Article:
Bloggers (2017)

If you really want to know what’s worth seeing in the world of independent SF film, the best place to start looking is usually at the SciFi London Festival.  

It’s been around for a long time now, and they’ve debuted quite a few interesting films, like Splice, 28 Days Later, Stingray Sam, Cyborg She, Avalon, La Hora Fria, and an impressive number of others, many of which you’ll find reviewed on this site.

This Spanish film appeared in this year’s Festival, and it is yet another interesting addition to the rush of spaceflight movies we’ve had since Gravity.  Although, I might be more inclined to compare it to the Swiss horror/suspense film Cargo, which offers a similar mix of long range space flights gone wrong, mystery, and government conspiracies.

On a routine spaceflight home something has gone very wrong.  There ‘s a bright light, and an impact. which seals off most of the ship, leaving the crew trapped in the few remaining sections, with dwindling supplies and the ship’s controls mysteriously off line.

But there is more going on than anyone realizes, help is not coming, and the survivors start to get desperate…

One of the realities of Independent films like this is that even the simplest attempts to portray weightlessness are usually way beyond their budget.  If you are one of those unfortunates who can’t accept a Space film where everyone is firmly stuck to the ship’s decks, then this isn’t the film for you (and, let’s face it, you’re going to miss out on a lot of intelligent SF films!).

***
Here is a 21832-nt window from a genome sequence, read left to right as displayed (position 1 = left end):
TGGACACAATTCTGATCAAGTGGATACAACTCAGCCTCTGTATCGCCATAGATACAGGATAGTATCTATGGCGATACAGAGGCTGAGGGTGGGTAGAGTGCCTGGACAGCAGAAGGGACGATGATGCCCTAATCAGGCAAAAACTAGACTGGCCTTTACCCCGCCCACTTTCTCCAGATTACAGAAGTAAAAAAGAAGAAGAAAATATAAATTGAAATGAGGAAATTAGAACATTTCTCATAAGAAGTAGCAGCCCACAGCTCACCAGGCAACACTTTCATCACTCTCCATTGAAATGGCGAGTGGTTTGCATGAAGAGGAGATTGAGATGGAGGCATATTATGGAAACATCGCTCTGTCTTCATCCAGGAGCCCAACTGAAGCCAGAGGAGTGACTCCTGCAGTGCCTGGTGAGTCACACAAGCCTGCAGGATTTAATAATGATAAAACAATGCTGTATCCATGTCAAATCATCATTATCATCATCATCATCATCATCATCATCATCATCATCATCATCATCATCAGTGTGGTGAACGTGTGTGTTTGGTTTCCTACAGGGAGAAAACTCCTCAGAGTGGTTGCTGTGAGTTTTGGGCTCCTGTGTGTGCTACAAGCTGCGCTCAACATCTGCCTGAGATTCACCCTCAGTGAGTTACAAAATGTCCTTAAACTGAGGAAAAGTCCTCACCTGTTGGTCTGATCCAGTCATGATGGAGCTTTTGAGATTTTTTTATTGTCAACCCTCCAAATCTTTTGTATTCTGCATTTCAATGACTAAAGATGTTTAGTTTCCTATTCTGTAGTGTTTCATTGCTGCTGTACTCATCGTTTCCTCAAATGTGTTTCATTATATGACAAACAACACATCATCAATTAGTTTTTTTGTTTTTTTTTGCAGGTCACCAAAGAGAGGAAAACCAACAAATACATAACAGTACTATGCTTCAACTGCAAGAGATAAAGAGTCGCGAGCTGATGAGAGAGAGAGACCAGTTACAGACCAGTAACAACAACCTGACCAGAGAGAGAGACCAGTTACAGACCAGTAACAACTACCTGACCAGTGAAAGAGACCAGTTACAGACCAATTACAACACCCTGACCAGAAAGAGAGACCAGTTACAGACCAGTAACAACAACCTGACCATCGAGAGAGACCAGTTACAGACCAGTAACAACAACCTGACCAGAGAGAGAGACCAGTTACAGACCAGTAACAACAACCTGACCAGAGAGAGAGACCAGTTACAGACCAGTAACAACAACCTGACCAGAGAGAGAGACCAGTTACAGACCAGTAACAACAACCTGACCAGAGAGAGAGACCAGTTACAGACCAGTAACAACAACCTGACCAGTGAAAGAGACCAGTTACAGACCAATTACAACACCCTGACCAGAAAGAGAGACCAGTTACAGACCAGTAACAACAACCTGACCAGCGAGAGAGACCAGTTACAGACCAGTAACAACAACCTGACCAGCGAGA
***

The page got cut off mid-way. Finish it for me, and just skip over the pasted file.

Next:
Although here, rather than an extrapolation from some scientific principle (the sort of thing that a lot of SF fans see as the only possible form of intelligent SF), Bloggers is a solid drama about desperation, choices, and what we will do to protect those we love.  While this is a horror film, there are no deadly alien creatures on the loose in this ship: the monster here is ourselves, our willingness to do whatever it takes to survive, and what is hiding in the darkest parts of our nature.

I will note that the film’s title doesn’t seem to fit:  no one seems to be doing any blogging on board,, although many of the characters do seem to spend a lot of their time listening to their online messages.

This is a very solid film:  it offers strong characters, good performances and looks far better than it should on it’s tiny budget.  I’ll confess that I do wonder why no one made any effort to bypass, override or hack the computer; and there’s a shooting near the end that seems out of character (or is it that it reflects a darker side of her nature that we hadn’t really seen before things got that desperate?)  But these seem minor issues at best (and perhaps, as I watched the film with subtitles, I may have missed critical bits of information).  By any measure, this is a very accomplished SF/horror drama and it seems a shame that our atavistic American fear of subtitles will probably mean that this one will only be seen at festivals, on video, or perhaps late night on SyFy if they don’t have any reality shows to re-run.

Writer/directors, Ángel Manuel Chivite andAlberto Estévez deserve a great deal of credit for creating an impressive first feature. It should be interesting to see where they go next.

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